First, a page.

Beginning with pre-historic times, The Vredefort Dome, just south of Potchefstroom, is a meteorite impact-site dating back about 2-billion years. What makes it compelling as a place to visit is the obvious difference in vegetation and shape from the areas that surround it. During the late-Stone period, the San people moved along the Vaal River close to the Dome. These hills were also the home of Sotho-Tswana settlements for almost 300 years before they were driven out by Mzilikazi, during the so-called Difaqane (or Mfecane). While the factual details of this Difaqane/Mfecane remain widely disputed, as there are very few written accounts, it is believed that the Mfecane was partly caused by population growth and severe drought in the late-eighteenth century causing societies to settle closer to each other.
In November 1830, Andries Potgieter and his followers established the first permanent European settlement north of the Vaal by the banks of the Mooi River, and the City of Potchefstroom was born. Potchefstroom was named, on one tradition, after its founder Andries Potgieter (Pot), who was the leader (Chef) and the Mooi Rivier (Stroom). The main languages spoken in the broader Potchefstroom area (now known as Tlowke) include Setswana, Afrikaans, English, Sesotho and isiXhosa. Other languages include Sepedi, Siswati, isiNdebele, Xitsonga, Sign Language and a number of immigrant languages.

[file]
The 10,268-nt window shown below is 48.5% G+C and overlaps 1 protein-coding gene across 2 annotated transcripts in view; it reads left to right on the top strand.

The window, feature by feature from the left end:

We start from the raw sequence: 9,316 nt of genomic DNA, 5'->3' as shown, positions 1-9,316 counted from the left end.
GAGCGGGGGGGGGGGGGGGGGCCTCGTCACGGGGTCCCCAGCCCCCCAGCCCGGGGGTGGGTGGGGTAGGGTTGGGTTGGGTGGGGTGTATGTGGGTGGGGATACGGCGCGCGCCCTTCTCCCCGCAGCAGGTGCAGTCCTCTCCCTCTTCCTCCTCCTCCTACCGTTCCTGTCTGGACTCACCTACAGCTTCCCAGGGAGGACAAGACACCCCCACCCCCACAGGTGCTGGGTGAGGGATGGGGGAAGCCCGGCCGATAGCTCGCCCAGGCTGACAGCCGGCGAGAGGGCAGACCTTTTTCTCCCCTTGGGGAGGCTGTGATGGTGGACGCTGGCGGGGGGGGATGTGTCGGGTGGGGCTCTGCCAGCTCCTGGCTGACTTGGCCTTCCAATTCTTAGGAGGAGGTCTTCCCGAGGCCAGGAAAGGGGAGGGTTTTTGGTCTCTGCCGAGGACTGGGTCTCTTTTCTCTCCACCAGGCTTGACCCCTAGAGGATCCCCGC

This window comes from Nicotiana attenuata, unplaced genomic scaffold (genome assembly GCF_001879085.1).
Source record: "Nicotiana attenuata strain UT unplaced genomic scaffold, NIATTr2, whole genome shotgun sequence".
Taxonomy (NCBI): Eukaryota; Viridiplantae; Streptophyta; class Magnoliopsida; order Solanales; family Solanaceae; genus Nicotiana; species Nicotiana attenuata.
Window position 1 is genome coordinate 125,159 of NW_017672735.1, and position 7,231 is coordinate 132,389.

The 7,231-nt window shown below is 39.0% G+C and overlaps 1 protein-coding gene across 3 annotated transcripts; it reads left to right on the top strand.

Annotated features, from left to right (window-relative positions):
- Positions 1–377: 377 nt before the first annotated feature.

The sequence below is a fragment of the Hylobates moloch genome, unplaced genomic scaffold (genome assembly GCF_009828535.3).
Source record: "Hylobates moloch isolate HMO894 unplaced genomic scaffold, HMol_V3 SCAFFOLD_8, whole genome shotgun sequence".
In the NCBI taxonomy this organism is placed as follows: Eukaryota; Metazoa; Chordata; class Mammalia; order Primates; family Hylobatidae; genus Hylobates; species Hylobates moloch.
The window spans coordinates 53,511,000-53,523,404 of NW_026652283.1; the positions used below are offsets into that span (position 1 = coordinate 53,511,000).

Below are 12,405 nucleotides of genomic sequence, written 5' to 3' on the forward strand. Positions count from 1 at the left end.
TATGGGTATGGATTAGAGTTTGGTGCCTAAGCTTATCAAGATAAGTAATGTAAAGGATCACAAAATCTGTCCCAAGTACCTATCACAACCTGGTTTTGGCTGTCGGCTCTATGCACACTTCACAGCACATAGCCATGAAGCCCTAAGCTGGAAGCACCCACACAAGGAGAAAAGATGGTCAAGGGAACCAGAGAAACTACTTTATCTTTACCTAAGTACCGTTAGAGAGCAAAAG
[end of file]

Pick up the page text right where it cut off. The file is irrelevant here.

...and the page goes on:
Potchefstroom is known as a city of expertise and as an academic city and is home to 5 tertiary institutions (The North-West University, Potchefstroom College of Education, Technical College Potchefstroom, the Agricultural Centre and Potchefstroom Akademie) and 30 schools. In 2004, the Potchefstroom University for Christian Higher Education and the historically black University of the North-West merged, creating the North-West University.